Hi Chris, the whole “product labeling” thing from brand to brand is definitely super confusing. Because the industry is so unregulated, companies can label their products “hemp oil,” “CBD oil,” “hemp extract oil,” etc, and there’s really no way to distinguish between them or tell what’s actually in them — unless they have a lab report. Basically, if you don’t see the word “CBD” anywhere on the label or on the product description, the oil is probably made from hemp seeds (in which case it has no CBD). The only sure way to know you’re getting an oil with CBD in it is to find something with a certified lab report showing the exact amount of CBD (and even still, some companies have been known to fudge their way around this). I know this isn’t the most clear-cut answer, but again, given how unregulated the industry is, there’s really no “perfect” answer. Hope this helps a little bit 🙂
Oh, was I just talking about Girl Scout cookies? I prefer showers over baths—we all have an allegiance to one or the other—but we can’t ignore how many memes have come out of #bathbombs. It’s satisfying to watch them fizzle, they turn your bath into fun colors, and they claim to provide aromatherapy benefits, too. They’re also much tidier than traditional bath salt products; just chuck one in and wait!
As one of the original CBD manufacturers, Green Roads reputation truly precedes them, and their pharmacist formulated manufacturing process is why we selected them as the best quality CBD oil on the market. They offer a range of CBD oil concentrations (100mg, 250mg, 350mg, 550mg, 1000mg, 1500mg, and 3,500mg) all of which allow you to view ingredients and test results from a 3rd party testing facility via a QR code on the box.
Cannabidiol has been found to act as an antagonist of GPR55, a G protein-coupled receptor and putative cannabinoid receptor that is expressed in the caudate nucleus and putamen in the brain. It has also been found to act as an inverse agonist of GPR3, GPR6, and GPR12. Although currently classified as orphan receptors, these receptors are most closely related phylogenetically to the cannabinoid receptors. In addition to orphan receptors, CBD has been shown to act as a serotonin 5-HT1A receptor partial agonist, and this action may be involved in its antidepressant, anxiolytic, and neuroprotective effects. It is an allosteric modulator of the μ- and δ-opioid receptors as well. The pharmacological effects of CBD have additionally been attributed to PPARγ agonism and intracellular calcium release.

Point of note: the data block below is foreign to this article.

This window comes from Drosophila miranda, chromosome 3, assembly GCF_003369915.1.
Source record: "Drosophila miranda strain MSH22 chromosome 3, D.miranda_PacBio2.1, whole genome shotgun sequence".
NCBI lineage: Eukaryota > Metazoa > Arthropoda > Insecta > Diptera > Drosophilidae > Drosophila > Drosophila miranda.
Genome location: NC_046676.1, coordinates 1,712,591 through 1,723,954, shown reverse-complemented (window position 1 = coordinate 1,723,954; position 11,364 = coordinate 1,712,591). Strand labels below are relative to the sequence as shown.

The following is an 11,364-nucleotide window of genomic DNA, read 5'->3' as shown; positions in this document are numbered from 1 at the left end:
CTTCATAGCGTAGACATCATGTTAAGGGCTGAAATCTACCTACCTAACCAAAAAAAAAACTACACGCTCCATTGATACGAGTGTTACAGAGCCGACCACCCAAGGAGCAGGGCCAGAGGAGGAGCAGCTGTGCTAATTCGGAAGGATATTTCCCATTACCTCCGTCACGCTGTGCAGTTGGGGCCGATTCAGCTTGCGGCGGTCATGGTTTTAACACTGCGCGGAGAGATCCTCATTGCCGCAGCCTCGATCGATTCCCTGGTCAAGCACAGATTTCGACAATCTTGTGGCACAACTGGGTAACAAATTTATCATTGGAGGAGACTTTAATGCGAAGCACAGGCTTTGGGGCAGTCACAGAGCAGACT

To make matters more confusing, nine states (including California, Washington, and Colorado) let residents buy cannabis-based products with or without THC. Nearly two dozen other “medical marijuana states” allow the sale of cannabis, including capsules, tinctures, and other items containing CBD or THC, at licensed dispensaries to people whose doctors have certified that they have an approved condition (the list varies by state but includes chronic pain, PTSD, cancer, autism, Crohn’s disease, and multiple sclerosis). Sixteen more states legalized CBD for certain diseases. But because all these products are illegal according to the federal government, cannabis advocates are cautious. “By and large, the federal government is looking the other way,” says Paul Armentano, deputy director of the Washington, DC–based National Organization for the Reform of Marijuana Laws (NORML), but until federal laws are changed, “this administration or a future one could crack down on people who produce, manufacture, or use CBD, and the law would be on its side.”
In addition to acting on the brain, CBD influences many body processes. That’s due to the endocannabinoid system (ECS), which was discovered in the 1990s, after scientists started investigating why pot produces a high. Although much less well-known than the cardiovascular, reproductive, and respiratory systems, the ECS is critical. “The ECS helps us eat, sleep, relax, forget what we don’t need to remember, and protect our bodies from harm,” Marcu says. There are more ECS receptors in the brain than there are for opioids or serotonin, plus others in the intestines, liver, pancreas, ovaries, bone cells, and elsewhere.
When CBD is referred to as full spectrum or whole plant CBD, it means that the CBD contains all other cannabinoids found in the marijuana plant including CBN (Cannabinol), CBG (Cannabigerol), and THCV (Tetrahydrocannabivarin), to name a few. And yes, along with these cannabinoids, Full Spectrum CBD also contains trace amounts of THC (Tetrahydrocannabinol), but in very low concentrations (up to .3%), resulting in very minimal psychoactive stimulation.
A 2016 review of animal studies indicated that cannabidiol has potential as an anxiolytic for relief of anxiety-related disorders and fear. Reviews of preliminary research showed cannabidiol has potential for improving addictive disorders and drug dependence, although as of 2016, they indicated limited high-quality evidence for anti-addictive effects in people.
So “marijuana” was the name given to the cannabis plant to make it illegal. “Marijuana” is not a different strain of cannabis. A full spectrum oil does obviously do more but cbd is great by itself. It helps stops seizures and anxiety just on its own. Saying Cbd isolate is not effective as a full spectrum oil is actually false in a way. Cbd will do everything on its own without any high at all. And it’s great that cbd products are legal. Getting a medical cannabis card causes a person to give up their rights to have a carrying permit or hunt with rifles. I support cannabis but not the medical card